I’m polite. All the time? No. For corroboration, ask my present realtor.
But most of the time, I am. It is a way of life, probably part of my nature, and it was how I was raised.
It usually surprises me when someone (including me) chooses not to be polite. The unwarranted use of swear words is one example.
Politeness is actually an academic field of study. And, because human nature is complex, it is even more important as cross-cultural communications become prevelent in a pluralistic world. Simply put, being polite is good business. I’d add that it’s just plain good. If I were a better person, I’m sure it would have created better relations with my realtor. Being polite is important everywhere, all the time: whether meeting someone over lunch, in the conference room, or on the court of play—whether a game of gin rummy or on the golf course.
According to researchers Janny and Arndt (1992), there are two forms of politeness. Tact, which is about saving face. And social politeness.
Other researchers drill further down, differentiating between being polite and being socially appropriate. Paul Grice, the British-educated philosopher of language, formulated what he termed the "cooperative principle":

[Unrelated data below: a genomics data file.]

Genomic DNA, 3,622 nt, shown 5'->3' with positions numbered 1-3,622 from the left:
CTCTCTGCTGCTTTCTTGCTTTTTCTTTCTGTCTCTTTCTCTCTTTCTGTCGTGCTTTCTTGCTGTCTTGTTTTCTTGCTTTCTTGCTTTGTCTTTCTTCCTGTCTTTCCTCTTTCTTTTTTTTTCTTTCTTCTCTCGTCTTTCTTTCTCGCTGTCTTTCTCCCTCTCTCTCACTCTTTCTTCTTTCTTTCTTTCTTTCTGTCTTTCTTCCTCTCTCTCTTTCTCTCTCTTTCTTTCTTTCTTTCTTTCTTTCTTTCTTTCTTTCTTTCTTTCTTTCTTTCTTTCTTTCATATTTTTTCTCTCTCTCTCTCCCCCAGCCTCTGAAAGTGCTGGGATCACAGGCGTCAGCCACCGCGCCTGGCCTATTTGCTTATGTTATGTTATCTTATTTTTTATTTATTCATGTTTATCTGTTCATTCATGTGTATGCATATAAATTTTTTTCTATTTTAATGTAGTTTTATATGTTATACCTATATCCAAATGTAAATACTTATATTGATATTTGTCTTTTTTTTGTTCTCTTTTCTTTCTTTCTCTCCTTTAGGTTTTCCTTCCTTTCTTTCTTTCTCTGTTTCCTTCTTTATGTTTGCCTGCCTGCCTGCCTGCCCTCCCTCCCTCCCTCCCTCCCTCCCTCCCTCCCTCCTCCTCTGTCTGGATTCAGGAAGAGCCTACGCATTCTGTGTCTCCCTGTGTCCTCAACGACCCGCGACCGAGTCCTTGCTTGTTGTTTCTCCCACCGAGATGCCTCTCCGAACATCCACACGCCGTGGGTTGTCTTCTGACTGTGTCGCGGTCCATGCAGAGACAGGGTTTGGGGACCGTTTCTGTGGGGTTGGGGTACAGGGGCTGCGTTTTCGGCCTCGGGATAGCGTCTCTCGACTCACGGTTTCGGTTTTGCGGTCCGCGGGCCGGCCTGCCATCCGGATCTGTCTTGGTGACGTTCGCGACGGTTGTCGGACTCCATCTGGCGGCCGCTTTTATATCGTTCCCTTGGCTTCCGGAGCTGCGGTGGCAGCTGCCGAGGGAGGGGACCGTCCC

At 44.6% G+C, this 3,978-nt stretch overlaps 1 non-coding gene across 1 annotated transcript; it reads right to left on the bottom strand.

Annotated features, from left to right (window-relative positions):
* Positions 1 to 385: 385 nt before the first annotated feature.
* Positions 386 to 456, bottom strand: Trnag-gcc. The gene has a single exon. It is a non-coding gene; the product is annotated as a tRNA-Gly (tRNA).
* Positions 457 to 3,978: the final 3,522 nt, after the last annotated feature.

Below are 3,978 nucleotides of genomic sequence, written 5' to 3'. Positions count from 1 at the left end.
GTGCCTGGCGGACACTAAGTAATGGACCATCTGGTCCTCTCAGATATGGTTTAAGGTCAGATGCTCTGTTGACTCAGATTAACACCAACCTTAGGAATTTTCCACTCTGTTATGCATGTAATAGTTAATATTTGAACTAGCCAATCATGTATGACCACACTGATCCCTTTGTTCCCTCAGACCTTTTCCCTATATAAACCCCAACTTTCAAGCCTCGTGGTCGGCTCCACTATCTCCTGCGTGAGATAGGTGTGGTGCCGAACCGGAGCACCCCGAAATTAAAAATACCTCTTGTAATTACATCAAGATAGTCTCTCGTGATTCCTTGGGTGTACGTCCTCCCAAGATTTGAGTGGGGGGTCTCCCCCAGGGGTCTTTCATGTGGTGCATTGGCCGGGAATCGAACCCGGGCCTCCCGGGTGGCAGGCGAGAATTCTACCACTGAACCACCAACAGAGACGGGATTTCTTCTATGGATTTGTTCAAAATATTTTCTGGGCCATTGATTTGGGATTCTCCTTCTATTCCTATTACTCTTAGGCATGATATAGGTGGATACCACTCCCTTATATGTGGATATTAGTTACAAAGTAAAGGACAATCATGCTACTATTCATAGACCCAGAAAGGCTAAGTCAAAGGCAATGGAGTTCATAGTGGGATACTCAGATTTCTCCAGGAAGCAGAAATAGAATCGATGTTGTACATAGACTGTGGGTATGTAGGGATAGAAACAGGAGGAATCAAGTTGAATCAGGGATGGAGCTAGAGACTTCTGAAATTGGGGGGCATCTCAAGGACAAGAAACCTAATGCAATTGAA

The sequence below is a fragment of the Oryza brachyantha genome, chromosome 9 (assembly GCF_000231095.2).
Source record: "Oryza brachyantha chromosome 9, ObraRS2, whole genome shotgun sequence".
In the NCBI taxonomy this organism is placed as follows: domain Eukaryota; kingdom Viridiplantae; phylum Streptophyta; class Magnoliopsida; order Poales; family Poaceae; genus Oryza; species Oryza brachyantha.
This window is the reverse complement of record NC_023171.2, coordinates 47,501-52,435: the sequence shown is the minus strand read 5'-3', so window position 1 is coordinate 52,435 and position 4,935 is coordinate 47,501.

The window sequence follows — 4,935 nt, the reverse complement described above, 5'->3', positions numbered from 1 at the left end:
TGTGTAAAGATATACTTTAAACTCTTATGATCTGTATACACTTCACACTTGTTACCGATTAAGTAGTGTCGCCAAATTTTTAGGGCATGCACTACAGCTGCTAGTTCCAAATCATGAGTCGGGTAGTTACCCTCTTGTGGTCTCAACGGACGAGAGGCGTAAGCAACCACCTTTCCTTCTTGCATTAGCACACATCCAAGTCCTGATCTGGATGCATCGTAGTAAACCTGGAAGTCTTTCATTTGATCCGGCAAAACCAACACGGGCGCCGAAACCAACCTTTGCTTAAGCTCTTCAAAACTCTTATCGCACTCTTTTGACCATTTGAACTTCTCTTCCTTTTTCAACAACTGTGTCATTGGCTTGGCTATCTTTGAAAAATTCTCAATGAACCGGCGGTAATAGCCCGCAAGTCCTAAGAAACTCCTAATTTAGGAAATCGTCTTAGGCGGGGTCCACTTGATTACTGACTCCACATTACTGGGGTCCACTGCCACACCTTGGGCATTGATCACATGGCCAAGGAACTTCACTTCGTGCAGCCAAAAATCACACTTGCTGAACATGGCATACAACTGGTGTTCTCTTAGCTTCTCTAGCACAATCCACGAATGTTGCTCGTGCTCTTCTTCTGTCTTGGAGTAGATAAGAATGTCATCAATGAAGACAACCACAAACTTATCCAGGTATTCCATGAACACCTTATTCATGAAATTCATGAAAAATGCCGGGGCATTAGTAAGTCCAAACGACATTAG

Make your conversational contribution such as is required, at the stage at which it occurs, by the accepted purpose or direction of the talk exchange in which you are engaged.
How’s that again? What I think he’s trying to say has to do with being a good listener, and picking up on social cues to be a polite conversationalist.
Grice divides his own universal principle into four maxims determining human conversation:
Maxim of Quantity
The speaker should make his/her contribution only as informative as is required, i.e., the message should not be more informative as necessary.
Maxim of Quality: The speaker should make his/her contribution one which is true and one which the speaker has adequate evidence for.
Maxim of Relation: The utterances should be relevant.
Maxim of Manner: The speaker should be clear and intelligible, avoid obscurity of expression and ambiguity, and be brief and orderly.
Sometimes I assume that writers and other artists whom I like may share my values. When a good friend recently acknowledged being influenced by Carl Rogers, and asked me about what books and authors I’ve found influential in my work, Marcel Proust’s Remembrance of Things Past jumped ahead of philosophers and writers on psychology.
With a little online research, I ran across Edmund White's biography, and was surprised to learn that Proust himself, whose massive novel is all about relationships “thought friendship was valueless and conversation represented the death of the mind, since he believed only passion and suffering could sharpen the powers of observation and the only word of any value was the written.” Oh Marcel, really?
Summing up, being polite can be more complex than it first appears, both inside your head, and out.